Anti-Müllerian Hormone (AMH) Levels
Anti-Müllerian hormone (AMH) is produced in the ovaries. It’s important in the development of reproductive organs. It is a marker of ovarian reserve (the number of eggs a woman has left in her ovaries), which helps show a woman’s fertility potential.
Blood levels of AMH peak around age 20-25, then decline as a woman gets closer to menopause . After menopause, AMH is no longer detectable .
Premenopausal women with higher blood levels of AMH may have a higher risk of breast cancer compared to women of the same age who have lower levels of AMH [25-28].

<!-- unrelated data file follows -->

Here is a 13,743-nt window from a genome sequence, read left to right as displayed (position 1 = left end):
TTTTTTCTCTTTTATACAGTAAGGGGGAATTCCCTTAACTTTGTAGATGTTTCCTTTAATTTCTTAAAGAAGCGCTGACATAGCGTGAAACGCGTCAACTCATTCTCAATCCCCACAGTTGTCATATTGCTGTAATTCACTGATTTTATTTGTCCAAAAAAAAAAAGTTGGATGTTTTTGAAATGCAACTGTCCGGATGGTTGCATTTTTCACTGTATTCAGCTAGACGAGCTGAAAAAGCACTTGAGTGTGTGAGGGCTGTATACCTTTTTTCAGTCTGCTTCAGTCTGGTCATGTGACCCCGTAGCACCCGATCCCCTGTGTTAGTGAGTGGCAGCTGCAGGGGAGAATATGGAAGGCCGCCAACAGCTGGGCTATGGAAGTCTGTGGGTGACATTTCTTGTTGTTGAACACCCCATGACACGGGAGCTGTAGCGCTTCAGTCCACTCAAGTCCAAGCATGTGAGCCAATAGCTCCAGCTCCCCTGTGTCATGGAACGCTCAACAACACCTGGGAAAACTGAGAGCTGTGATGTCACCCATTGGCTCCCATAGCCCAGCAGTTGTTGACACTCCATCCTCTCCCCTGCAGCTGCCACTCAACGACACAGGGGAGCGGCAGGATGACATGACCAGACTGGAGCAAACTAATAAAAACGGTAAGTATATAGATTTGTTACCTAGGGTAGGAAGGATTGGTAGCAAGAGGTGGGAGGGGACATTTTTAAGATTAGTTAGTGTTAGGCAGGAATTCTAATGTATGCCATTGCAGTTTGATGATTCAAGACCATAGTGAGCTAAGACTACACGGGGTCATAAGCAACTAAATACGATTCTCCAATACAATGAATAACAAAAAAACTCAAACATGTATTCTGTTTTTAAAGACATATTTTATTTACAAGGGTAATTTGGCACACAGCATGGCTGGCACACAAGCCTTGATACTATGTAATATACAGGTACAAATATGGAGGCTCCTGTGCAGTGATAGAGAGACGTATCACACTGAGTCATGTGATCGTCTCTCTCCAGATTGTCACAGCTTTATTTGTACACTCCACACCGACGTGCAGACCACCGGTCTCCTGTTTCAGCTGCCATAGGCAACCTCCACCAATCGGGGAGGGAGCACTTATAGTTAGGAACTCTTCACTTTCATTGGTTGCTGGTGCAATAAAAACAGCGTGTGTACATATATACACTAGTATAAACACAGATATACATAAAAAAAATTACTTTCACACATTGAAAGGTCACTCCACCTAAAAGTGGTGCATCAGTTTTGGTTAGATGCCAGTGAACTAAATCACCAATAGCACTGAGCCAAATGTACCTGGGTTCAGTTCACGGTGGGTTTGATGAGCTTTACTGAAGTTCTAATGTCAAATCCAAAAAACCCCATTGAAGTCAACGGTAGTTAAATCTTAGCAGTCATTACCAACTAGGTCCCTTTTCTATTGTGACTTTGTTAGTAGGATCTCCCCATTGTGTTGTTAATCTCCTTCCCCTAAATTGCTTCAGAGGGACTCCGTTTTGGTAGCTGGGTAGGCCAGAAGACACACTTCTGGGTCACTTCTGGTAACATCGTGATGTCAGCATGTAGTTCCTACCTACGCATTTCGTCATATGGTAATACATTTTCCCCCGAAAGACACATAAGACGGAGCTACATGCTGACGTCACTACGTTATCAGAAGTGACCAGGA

Why might AMH blood levels be related to breast cancer risk?
Higher AMH levels may reflect some reproductive events. For example, premenopausal women with higher blood levels of AMH at a given age are more likely to have a later age at menopause than those with lower AMH levels .
Having a later age at menopause is linked to an increased risk of breast cancer [9,14,19]. This increased risk is likely due, at least in part, to the amount of estrogen a woman is exposed to in her life. A higher lifetime exposure to estrogen is related to an increased breast cancer risk .